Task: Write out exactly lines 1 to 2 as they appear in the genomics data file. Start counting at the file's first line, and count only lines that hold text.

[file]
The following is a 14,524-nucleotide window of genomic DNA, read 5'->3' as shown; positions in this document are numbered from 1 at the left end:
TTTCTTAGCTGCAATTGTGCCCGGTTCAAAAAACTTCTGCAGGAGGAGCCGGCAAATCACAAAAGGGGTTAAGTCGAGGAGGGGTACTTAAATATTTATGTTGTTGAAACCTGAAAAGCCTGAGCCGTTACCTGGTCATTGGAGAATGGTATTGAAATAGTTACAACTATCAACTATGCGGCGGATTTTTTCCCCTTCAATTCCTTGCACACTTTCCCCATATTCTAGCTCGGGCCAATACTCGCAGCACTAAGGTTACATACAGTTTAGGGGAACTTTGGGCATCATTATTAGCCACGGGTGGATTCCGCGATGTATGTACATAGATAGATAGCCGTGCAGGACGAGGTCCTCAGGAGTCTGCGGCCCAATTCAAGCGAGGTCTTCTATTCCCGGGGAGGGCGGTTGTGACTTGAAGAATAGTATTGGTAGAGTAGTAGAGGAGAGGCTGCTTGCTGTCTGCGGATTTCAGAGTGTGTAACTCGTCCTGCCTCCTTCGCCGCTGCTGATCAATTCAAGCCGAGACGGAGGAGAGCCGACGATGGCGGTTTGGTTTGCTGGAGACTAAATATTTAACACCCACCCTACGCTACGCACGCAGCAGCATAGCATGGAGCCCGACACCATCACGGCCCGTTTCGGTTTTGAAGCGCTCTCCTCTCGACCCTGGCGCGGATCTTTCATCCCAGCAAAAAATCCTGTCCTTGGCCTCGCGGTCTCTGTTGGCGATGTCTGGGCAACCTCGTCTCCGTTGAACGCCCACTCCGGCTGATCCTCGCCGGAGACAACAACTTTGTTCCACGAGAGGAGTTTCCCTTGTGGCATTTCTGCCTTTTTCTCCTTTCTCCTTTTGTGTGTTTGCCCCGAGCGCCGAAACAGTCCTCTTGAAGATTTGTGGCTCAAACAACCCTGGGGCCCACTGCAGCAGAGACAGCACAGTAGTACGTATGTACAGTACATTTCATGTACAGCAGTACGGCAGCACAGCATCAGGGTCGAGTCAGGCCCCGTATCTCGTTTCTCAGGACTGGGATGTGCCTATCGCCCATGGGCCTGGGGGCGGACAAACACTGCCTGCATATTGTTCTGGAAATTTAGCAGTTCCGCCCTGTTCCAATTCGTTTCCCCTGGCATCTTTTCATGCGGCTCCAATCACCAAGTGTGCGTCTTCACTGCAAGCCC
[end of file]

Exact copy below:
The following is a 14,524-nucleotide window of genomic DNA, read 5'->3' as shown; positions in this document are numbered from 1 at the left end:
TTTCTTAGCTGCAATTGTGCCCGGTTCAAAAAACTTCTGCAGGAGGAGCCGGCAAATCACAAAAGGGGTTAAGTCGAGGAGGGGTACTTAAATATTTATGTTGTTGAAACCTGAAAAGCCTGAGCCGTTACCTGGTCATTGGAGAATGGTATTGAAATAGTTACAACTATCAACTATGCGGCGGATTTTTTCCCCTTCAATTCCTTGCACACTTTCCCCATATTCTAGCTCGGGCCAATACTCGCAGCACTAAGGTTACATACAGTTTAGGGGAACTTTGGGCATCATTATTAGCCACGGGTGGATTCCGCGATGTATGTACATAGATAGATAGCCGTGCAGGACGAGGTCCTCAGGAGTCTGCGGCCCAATTCAAGCGAGGTCTTCTATTCCCGGGGAGGGCGGTTGTGACTTGAAGAATAGTATTGGTAGAGTAGTAGAGGAGAGGCTGCTTGCTGTCTGCGGATTTCAGAGTGTGTAACTCGTCCTGCCTCCTTCGCCGCTGCTGATCAATTCAAGCCGAGACGGAGGAGAGCCGACGATGGCGGTTTGGTTTGCTGGAGACTAAATATTTAACACCCACCCTACGCTACGCACGCAGCAGCATAGCATGGAGCCCGACACCATCACGGCCCGTTTCGGTTTTGAAGCGCTCTCCTCTCGACCCTGGCGCGGATCTTTCATCCCAGCAAAAAATCCTGTCCTTGGCCTCGCGGTCTCTGTTGGCGATGTCTGGGCAACCTCGTCTCCGTTGAACGCCCACTCCGGCTGATCCTCGCCGGAGACAACAACTTTGTTCCACGAGAGGAGTTTCCCTTGTGGCATTTCTGCCTTTTTCTCCTTTCTCCTTTTGTGTGTTTGCCCCGAGCGCCGAAACAGTCCTCTTGAAGATTTGTGGCTCAAACAACCCTGGGGCCCACTGCAGCAGAGACAGCACAGTAGTACGTATGTACAGTACATTTCATGTACAGCAGTACGGCAGCACAGCATCAGGGTCGAGTCAGGCCCCGTATCTCGTTTCTCAGGACTGGGATGTGCCTATCGCCCATGGGCCTGGGGGCGGACAAACACTGCCTGCATATTGTTCTGGAAATTTAGCAGTTCCGCCCTGTTCCAATTCGTTTCCCCTGGCATCTTTTCATGCGGCTCCAATCACCAAGTGTGCGTCTTCACTGCAAGCCC